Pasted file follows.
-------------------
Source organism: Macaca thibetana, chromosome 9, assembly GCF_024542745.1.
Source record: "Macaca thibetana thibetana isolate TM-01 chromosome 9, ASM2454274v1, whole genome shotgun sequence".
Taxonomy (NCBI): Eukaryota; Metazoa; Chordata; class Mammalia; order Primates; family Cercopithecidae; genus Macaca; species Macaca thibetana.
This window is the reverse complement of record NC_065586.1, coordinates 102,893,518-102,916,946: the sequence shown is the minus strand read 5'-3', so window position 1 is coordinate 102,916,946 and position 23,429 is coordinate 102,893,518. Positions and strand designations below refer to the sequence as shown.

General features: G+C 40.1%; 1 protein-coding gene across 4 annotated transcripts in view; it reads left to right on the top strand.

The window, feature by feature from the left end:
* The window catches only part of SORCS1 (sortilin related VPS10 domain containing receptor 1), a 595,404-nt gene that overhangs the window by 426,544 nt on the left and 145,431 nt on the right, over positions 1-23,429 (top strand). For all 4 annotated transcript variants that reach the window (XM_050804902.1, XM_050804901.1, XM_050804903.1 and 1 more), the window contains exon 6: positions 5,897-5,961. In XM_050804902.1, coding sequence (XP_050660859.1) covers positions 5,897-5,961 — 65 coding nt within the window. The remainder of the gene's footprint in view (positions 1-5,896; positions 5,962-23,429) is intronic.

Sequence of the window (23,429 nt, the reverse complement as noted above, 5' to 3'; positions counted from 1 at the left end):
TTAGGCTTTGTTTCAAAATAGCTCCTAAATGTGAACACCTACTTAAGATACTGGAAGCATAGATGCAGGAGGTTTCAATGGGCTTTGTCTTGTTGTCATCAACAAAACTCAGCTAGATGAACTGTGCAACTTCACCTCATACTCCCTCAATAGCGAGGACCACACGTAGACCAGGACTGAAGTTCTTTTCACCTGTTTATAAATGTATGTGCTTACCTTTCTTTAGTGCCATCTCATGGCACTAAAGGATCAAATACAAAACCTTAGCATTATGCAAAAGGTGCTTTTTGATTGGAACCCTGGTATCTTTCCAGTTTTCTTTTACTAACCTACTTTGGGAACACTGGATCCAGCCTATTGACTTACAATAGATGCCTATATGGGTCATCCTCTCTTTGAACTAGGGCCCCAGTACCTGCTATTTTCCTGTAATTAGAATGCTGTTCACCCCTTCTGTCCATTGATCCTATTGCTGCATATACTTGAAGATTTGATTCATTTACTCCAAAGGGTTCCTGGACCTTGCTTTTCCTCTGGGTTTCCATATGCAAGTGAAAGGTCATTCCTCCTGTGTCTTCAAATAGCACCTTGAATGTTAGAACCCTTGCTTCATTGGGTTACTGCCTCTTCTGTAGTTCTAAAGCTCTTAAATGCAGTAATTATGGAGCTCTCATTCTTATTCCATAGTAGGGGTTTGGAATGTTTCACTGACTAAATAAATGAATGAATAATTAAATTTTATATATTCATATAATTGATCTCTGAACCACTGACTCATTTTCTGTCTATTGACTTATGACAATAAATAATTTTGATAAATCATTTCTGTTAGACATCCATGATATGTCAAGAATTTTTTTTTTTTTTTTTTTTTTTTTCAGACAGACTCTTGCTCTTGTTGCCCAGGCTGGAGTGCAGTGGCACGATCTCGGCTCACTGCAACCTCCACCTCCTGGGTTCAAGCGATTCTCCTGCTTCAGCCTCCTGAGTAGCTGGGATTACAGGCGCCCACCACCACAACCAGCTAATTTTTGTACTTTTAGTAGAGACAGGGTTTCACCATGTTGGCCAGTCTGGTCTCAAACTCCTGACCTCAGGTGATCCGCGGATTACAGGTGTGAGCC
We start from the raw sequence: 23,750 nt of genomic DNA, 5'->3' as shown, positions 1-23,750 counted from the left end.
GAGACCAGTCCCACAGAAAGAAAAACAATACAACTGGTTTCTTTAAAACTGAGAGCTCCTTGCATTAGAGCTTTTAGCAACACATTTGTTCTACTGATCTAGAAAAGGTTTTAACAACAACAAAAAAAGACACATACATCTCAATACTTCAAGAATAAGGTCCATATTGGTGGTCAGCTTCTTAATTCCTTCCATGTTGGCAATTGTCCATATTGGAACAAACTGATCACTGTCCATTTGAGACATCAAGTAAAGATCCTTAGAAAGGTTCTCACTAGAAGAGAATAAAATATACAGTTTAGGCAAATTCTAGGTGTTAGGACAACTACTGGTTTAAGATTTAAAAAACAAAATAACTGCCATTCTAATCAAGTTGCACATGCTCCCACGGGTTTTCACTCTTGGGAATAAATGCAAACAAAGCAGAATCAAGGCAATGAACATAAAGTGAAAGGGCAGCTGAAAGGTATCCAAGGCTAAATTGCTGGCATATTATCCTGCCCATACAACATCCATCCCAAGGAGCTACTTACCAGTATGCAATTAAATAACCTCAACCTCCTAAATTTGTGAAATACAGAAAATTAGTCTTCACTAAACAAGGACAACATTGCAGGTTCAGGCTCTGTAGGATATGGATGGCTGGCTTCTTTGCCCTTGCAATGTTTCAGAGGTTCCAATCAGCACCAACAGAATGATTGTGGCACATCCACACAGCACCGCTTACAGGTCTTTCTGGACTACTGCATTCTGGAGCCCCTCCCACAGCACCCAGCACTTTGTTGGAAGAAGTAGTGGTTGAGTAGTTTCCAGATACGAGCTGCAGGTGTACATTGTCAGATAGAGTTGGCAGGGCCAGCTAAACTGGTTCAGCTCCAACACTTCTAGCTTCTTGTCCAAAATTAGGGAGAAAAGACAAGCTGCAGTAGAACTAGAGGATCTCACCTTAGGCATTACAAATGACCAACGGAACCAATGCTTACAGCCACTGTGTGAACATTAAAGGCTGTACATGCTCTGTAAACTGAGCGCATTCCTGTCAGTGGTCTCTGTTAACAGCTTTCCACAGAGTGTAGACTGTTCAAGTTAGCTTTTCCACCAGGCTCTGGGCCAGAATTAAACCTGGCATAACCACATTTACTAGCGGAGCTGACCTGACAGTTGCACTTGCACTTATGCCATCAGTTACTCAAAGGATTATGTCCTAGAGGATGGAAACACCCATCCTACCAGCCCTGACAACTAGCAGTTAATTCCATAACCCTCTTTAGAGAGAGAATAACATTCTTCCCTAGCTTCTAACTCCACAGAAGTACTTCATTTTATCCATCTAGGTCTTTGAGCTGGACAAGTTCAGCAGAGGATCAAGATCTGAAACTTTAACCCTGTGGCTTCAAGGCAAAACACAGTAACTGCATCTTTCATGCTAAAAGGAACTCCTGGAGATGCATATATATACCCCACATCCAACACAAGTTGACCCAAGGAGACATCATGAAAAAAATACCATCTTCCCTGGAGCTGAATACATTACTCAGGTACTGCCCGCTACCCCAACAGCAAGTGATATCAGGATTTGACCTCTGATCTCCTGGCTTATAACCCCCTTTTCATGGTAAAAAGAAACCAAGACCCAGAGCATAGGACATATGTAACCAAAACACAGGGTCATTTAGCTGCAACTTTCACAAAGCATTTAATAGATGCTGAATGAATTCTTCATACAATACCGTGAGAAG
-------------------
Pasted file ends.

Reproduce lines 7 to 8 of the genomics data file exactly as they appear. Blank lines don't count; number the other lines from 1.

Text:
* The window catches only part of SORCS1 (sortilin related VPS10 domain containing receptor 1), a 595,404-nt gene that overhangs the window by 426,544 nt on the left and 145,431 nt on the right, over positions 1-23,429 (top strand). For all 4 annotated transcript variants that reach the window (XM_050804902.1, XM_050804901.1, XM_050804903.1 and 1 more), the window contains exon 6: positions 5,897-5,961. In XM_050804902.1, coding sequence (XP_050660859.1) covers positions 5,897-5,961 — 65 coding nt within the window. The remainder of the gene's footprint in view (positions 1-5,896; positions 5,962-23,429) is intronic.

Sequence of the window (23,429 nt, the reverse complement as noted above, 5' to 3'; positions counted from 1 at the left end):